If your furnace is not working and you're looking to hire a furnace technician, you could be wondering about some of the more common repairs that people have done. Various types of clogs can prevent your furnace from working, but the good news is that someone who has experience in furnace repair should not have a problem taking care of these clogs. These are three types of clogs that could be the source of your heating system problem.
1. Gas Line Clogs
If your furnace operates off of gas instead of electricity, then there is a gas line that is installed to move gas from your gas tank to your furnace. If something goes wrong with this gas line, such as if there is a clog of some sort, then it can prevent your furnace from getting the gas that it needs to run. If this is what is wrong with your heating system, an HVAC repair professional can check the line and hopefully get rid of the clog to get your furnace back up and running again. If not, you might have to call someone from the gas company to come out and help.
2. Filter Clogs
A very common problem that many homeowners end up dealing with is a clogged furnace. This is caused by not changing your air filters enough, and it's a particularly big problem if your home is dusty or if there is a lot of pet hair in your home. In some cases, just changing your filter is enough. If the problem has been going on for a long time, however, dust and debris might have clogged up other parts of your system because your air filter was too clogged to catch it. If this is the case, then a furnace repair professional will have to clean out your system.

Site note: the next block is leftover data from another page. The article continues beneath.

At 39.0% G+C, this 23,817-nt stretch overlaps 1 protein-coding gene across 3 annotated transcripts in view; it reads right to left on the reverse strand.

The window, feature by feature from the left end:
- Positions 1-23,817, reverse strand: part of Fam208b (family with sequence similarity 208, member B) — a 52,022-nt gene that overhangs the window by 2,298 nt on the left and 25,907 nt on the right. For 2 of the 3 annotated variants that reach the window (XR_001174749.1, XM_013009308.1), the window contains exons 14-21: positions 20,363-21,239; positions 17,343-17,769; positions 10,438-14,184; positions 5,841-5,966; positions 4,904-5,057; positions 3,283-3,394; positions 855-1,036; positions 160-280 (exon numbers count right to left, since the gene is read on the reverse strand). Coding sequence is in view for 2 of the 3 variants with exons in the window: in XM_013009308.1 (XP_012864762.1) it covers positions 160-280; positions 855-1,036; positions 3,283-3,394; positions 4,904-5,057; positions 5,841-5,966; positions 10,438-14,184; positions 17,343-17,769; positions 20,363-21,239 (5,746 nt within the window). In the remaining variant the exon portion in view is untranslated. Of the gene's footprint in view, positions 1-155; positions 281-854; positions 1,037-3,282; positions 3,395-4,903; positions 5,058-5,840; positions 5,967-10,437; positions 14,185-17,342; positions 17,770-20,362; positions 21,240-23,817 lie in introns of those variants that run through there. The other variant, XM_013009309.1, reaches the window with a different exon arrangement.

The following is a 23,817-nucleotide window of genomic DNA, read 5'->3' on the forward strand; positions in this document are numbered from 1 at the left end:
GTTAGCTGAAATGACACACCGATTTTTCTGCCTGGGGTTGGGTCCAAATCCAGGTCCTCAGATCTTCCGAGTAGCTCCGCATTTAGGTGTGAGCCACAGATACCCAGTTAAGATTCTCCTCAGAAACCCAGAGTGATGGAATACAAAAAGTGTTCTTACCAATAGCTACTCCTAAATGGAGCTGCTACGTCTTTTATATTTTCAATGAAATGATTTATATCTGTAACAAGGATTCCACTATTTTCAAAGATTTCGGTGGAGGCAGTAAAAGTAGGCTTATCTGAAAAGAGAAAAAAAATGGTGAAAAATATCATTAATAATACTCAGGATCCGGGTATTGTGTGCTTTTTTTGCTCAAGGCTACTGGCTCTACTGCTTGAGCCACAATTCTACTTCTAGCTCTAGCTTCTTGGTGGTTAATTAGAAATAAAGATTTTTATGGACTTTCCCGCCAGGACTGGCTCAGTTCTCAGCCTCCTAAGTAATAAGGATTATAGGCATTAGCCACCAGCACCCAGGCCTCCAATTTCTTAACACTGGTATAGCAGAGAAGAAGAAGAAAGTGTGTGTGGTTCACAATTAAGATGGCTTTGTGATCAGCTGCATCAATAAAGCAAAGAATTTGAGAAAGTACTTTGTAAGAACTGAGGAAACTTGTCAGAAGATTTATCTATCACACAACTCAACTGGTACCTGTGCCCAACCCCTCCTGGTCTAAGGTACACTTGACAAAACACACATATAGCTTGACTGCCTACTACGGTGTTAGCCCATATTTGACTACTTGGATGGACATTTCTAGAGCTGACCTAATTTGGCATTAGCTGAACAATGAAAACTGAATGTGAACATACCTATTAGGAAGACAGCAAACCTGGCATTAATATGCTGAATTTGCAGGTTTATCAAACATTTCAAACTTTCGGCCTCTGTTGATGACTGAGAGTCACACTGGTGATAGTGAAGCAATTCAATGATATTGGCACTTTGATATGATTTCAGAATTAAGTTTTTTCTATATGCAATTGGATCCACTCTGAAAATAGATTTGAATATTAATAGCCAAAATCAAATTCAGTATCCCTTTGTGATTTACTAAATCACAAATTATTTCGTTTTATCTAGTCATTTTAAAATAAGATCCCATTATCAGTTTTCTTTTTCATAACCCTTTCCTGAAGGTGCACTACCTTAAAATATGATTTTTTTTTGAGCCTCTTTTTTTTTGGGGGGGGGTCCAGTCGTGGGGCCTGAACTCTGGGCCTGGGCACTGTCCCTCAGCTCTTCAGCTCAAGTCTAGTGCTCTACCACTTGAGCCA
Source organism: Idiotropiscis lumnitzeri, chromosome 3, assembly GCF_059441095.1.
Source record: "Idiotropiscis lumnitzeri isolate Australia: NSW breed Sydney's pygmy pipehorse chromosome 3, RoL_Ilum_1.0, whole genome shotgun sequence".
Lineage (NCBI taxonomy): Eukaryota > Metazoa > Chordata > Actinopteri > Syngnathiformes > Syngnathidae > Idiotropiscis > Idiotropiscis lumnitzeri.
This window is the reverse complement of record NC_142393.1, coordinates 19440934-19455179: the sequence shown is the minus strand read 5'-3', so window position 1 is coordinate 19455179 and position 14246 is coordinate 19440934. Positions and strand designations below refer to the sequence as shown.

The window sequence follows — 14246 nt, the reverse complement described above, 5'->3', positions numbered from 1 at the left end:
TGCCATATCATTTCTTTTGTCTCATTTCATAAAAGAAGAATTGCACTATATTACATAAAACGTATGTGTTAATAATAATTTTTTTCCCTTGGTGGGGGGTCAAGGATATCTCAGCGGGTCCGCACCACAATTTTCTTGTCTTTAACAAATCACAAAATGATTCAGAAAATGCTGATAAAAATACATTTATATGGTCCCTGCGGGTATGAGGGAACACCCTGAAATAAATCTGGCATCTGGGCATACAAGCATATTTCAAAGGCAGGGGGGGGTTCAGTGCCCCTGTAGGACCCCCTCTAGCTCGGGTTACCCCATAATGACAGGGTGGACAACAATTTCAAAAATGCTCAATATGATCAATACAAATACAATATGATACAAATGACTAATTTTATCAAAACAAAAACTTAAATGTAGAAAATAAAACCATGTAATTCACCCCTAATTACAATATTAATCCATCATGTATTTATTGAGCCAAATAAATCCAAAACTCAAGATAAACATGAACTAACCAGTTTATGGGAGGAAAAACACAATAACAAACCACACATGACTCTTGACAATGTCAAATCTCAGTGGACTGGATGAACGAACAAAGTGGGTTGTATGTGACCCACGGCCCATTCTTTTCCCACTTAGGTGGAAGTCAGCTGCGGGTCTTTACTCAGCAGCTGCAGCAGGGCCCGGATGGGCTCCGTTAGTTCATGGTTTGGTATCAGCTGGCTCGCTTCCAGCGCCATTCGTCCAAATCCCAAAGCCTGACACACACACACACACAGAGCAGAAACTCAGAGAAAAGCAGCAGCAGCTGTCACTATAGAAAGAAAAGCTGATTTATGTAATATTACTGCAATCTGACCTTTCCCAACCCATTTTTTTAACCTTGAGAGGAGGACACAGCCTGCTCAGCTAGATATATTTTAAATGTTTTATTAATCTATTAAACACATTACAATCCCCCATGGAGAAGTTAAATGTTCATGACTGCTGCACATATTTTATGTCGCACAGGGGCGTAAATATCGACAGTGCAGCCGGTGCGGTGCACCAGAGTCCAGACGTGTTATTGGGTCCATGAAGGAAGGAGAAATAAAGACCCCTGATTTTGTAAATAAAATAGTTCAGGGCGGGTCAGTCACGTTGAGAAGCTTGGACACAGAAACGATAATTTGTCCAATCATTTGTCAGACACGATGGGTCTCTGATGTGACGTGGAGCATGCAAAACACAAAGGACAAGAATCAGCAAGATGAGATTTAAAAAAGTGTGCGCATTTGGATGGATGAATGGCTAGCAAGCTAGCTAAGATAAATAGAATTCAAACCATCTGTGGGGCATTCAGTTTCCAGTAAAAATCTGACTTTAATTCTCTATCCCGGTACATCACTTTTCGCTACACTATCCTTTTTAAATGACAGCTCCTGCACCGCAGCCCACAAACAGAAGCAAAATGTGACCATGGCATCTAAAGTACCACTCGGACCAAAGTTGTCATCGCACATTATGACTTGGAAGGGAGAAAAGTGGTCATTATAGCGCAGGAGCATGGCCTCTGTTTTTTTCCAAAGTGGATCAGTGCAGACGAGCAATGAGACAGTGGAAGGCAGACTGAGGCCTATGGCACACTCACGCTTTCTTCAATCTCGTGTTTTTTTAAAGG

3. Ductwork Clogs
If your furnace turns on like it's supposed to but if there isn't enough warm air coming out of your vents, then it could be because of a clog of some type in your ductwork. This might also be the case if warm air is coming out of most of your vents but not all of them. It might be clogged with dust and pet hair, or an animal might have made a nest in the ductwork. A furnace repair service can look for clogs and clean out your ductwork. This can both help get your furnace back working again and can improve your indoor air qualityShare